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Everything You Need To Know To Go Solo Camping Like a Pro

Hannah Unbound solo camping in the woods

Why in the hell would you want to go camping all alone in the big dark scary woods?! Because I like it, that's why! And if you love camping, but haven't been solo camping yet, you will love it too, I promise!

While initially camping by yourself can be very daunting to some people, I'm here to give you everything you need to know so you have the best time adventuring solo. While I'm not going to teach you how to camp in general, I will answer some of your questions about solo camping, give you the benefits, tips on where to go, and what to bring.


Solo camping is a fantastic way to boost your self-esteem and learn more about nature and yourself. So If you're looking for the perfect escape from the everyday chaos, then let's get into some solo camping tips to help you get started!


 

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Common Solo Camping Questions



Is it weird to go solo camping?


Yes! But only in the best way! If you consider being an independent person that lives by their own rules and wants to experience nature to its fullest extent through their own eyes weird, then yes, it's weird to camp alone. Otherwise, there are thousands of people who prefer camping on their own as opposed to group camping, so you won't be the only one out there camping by yourself this weekend, you'll be in good company (sort of).


How do I overcome my fears about camping alone?


There are so many possible things to be anxious about when it comes to camping alone, and from anxious overthinker to another, I can tell you there is no way to make sure you're prepared for everything. What you can do is make sure you've brought everything from your checklist, know your capabilities in the outdoors, and be confident, but also know when to call it quits on your adventure.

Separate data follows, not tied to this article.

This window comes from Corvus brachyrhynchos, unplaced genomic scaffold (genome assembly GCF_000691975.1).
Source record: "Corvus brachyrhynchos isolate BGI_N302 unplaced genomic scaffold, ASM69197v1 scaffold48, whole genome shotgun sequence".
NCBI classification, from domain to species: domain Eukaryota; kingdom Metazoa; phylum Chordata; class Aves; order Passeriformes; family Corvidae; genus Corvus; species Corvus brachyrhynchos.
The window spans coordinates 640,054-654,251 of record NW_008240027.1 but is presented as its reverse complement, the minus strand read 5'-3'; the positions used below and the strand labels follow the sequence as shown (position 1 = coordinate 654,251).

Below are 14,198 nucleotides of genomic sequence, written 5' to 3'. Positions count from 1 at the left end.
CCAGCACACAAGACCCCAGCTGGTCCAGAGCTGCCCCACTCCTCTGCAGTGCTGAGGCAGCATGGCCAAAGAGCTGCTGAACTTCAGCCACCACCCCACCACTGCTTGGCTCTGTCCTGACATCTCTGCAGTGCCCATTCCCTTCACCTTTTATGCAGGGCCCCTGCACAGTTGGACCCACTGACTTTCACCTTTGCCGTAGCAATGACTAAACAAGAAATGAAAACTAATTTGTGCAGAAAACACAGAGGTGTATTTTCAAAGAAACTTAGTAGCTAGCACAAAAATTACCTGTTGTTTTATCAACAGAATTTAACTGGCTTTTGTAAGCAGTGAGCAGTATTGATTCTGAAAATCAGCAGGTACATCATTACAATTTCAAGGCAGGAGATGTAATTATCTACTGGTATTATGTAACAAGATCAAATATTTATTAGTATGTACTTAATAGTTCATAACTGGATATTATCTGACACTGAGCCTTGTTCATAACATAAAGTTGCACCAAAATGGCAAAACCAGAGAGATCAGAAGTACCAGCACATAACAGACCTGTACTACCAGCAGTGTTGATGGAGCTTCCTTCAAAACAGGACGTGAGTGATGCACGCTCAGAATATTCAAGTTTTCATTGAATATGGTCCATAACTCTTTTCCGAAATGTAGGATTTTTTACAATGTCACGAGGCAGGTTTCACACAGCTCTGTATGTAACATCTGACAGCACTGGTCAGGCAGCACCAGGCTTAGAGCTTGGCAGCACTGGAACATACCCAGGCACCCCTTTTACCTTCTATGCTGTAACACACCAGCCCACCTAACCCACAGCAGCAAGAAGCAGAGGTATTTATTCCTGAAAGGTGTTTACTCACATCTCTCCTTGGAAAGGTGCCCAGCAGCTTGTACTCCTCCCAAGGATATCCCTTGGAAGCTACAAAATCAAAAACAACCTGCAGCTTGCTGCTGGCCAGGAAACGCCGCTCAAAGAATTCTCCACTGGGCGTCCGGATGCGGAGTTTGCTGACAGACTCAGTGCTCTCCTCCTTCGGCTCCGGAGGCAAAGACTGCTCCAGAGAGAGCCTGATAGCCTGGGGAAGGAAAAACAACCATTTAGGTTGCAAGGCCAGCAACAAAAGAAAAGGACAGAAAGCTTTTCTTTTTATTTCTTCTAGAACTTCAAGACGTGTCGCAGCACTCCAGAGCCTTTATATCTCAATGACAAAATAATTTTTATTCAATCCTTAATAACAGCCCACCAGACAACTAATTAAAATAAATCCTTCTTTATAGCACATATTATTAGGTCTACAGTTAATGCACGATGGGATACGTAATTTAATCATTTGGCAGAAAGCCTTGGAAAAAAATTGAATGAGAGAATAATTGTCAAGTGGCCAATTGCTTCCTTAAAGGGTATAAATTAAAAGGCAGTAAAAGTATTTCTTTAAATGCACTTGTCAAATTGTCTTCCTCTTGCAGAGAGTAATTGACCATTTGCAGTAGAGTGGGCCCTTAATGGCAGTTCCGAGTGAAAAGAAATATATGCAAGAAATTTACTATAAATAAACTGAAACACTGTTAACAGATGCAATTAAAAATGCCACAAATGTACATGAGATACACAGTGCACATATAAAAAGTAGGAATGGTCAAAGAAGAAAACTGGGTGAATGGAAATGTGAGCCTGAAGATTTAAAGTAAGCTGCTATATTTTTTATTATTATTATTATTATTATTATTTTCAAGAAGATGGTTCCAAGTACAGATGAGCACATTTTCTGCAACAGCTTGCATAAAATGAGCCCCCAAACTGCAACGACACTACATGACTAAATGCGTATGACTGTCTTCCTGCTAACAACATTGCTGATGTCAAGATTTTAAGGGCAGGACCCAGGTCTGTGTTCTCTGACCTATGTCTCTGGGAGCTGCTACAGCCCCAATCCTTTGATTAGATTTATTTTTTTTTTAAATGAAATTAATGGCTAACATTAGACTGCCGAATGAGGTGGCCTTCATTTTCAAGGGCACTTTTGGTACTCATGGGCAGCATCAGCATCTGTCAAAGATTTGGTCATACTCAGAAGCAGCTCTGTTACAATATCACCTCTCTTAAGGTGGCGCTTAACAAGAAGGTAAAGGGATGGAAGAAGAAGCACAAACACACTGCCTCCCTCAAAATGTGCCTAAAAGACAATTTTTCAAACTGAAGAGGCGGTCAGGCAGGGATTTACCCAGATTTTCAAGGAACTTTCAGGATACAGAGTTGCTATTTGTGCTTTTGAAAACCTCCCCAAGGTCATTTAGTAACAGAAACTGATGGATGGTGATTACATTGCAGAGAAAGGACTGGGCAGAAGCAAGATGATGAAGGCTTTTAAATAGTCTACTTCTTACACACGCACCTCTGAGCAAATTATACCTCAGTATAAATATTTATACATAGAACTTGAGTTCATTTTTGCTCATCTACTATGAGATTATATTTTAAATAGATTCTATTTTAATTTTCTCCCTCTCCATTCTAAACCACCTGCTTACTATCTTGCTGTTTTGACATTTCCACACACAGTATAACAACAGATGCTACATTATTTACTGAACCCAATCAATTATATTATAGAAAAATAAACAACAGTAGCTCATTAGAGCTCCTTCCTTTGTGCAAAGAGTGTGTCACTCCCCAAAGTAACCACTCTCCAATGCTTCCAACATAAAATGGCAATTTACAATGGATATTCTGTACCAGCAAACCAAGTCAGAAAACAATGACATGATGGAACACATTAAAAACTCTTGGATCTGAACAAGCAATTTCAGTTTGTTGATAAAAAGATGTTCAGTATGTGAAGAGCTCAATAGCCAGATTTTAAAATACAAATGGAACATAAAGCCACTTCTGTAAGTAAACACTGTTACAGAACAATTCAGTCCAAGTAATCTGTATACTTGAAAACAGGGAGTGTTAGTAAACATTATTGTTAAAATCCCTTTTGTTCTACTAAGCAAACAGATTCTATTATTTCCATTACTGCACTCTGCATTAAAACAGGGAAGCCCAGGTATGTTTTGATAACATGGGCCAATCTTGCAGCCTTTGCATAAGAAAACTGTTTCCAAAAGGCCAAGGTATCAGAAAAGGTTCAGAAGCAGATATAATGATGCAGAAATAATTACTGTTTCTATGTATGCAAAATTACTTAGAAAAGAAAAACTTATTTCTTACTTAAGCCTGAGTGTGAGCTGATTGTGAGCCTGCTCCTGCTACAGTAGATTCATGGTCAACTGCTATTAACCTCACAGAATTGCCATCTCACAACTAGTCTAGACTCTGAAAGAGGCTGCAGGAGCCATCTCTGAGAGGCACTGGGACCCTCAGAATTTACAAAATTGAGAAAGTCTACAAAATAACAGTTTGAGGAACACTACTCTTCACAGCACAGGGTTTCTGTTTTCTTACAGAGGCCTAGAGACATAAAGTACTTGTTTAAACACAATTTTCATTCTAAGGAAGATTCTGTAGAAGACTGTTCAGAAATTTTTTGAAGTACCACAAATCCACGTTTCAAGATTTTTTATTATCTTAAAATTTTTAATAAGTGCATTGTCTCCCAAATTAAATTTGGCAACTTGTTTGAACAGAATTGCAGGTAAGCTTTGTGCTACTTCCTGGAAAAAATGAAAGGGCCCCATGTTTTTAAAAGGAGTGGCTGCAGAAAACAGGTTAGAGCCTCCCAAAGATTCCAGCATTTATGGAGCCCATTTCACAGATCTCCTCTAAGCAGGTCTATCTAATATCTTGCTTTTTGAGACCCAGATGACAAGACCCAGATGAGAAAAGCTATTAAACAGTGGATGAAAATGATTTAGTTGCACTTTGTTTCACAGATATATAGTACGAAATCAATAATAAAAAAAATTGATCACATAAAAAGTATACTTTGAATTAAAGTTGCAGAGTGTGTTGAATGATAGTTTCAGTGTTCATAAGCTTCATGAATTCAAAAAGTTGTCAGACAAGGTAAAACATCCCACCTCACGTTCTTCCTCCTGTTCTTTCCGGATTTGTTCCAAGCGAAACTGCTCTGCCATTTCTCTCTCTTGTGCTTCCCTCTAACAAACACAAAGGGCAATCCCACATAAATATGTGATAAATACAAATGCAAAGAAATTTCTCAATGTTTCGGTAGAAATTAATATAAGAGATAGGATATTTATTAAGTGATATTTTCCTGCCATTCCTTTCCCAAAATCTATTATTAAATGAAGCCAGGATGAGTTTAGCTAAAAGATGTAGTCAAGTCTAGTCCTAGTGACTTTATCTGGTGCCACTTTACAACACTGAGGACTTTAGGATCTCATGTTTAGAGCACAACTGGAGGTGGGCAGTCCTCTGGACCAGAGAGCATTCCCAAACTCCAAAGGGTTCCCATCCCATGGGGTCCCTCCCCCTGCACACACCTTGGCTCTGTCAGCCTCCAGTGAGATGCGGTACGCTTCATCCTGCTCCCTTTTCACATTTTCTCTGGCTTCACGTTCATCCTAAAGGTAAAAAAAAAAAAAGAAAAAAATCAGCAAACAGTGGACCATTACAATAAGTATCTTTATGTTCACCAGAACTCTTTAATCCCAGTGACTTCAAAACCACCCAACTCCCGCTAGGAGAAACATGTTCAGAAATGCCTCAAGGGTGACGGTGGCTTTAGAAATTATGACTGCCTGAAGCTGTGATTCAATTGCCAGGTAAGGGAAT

If you've been camping quite a few times with other people then you know what to expect, the only difference is that now you have to be the one cook and clean the dishes afterward. So, just take it slow, start off with a campground or camping out of your car, and read this blog here for more helpful tips. (I'll also be giving more helpful tips in this blog, so just keep reading along).


Why do people want to solo camp? (Benefits)



A woman in a bikini having fun by herself

Doing anything on your own and successfully accomplishing it, gives you the best kind of confidence. The kind you can only get from yourself, not from some validating outside factor. So If you're looking for a self-esteem boost, go put up a tent on your own, make all of your meals over an open fire that you made, and get your hands dirty in the great outdoors. Plus, being outside is just a fantastic medicine for mental health in every way, so no matter what you're feeling, nature can help.


Another benefit of solo camping is that you get to do whatever you want! Like, seriously, whatever you want (within reason, I mean, don't go burning the forest down or dumping prone in the rivers). But just try to let loose, put on some music and dance however you want, sing at the top of your lungs, nerd out over the nature around you, take a skinny dip in the lake, who cares?! If you are out there on your own, you can just be as free as you want to be! Plus, you can do it all on your own schedule, no one is there to stop you or tell you they don't want to do that or they're not ready yet, you can just go for it.


While you're out in the wilderness alone you might also find out some new things about yourself. Like that fact that you forgot just how much you love reading, or you're a better artist when you're outside. Sometimes we find out that we have some things to work through, and what better time than when you're totally alone in nature?


I also wrote another blog about why camping alone is so awesome, so you can check that one out right here.



 


 

The First Steps


Now that you've decided that you want to try out this whole camping by yourself thing, the best way to get started is to make sure you are confident with camping with other people. Whether you like tent camping, car camping, camping in campgrounds, or in the backcountry you should be sure you know how to do your basic camping set up on your own and be comfortable for a couple of days out in the wilderness. Most likely you've been camping a few times before and know what you'll need and how to use it, if not then you'll want to practice.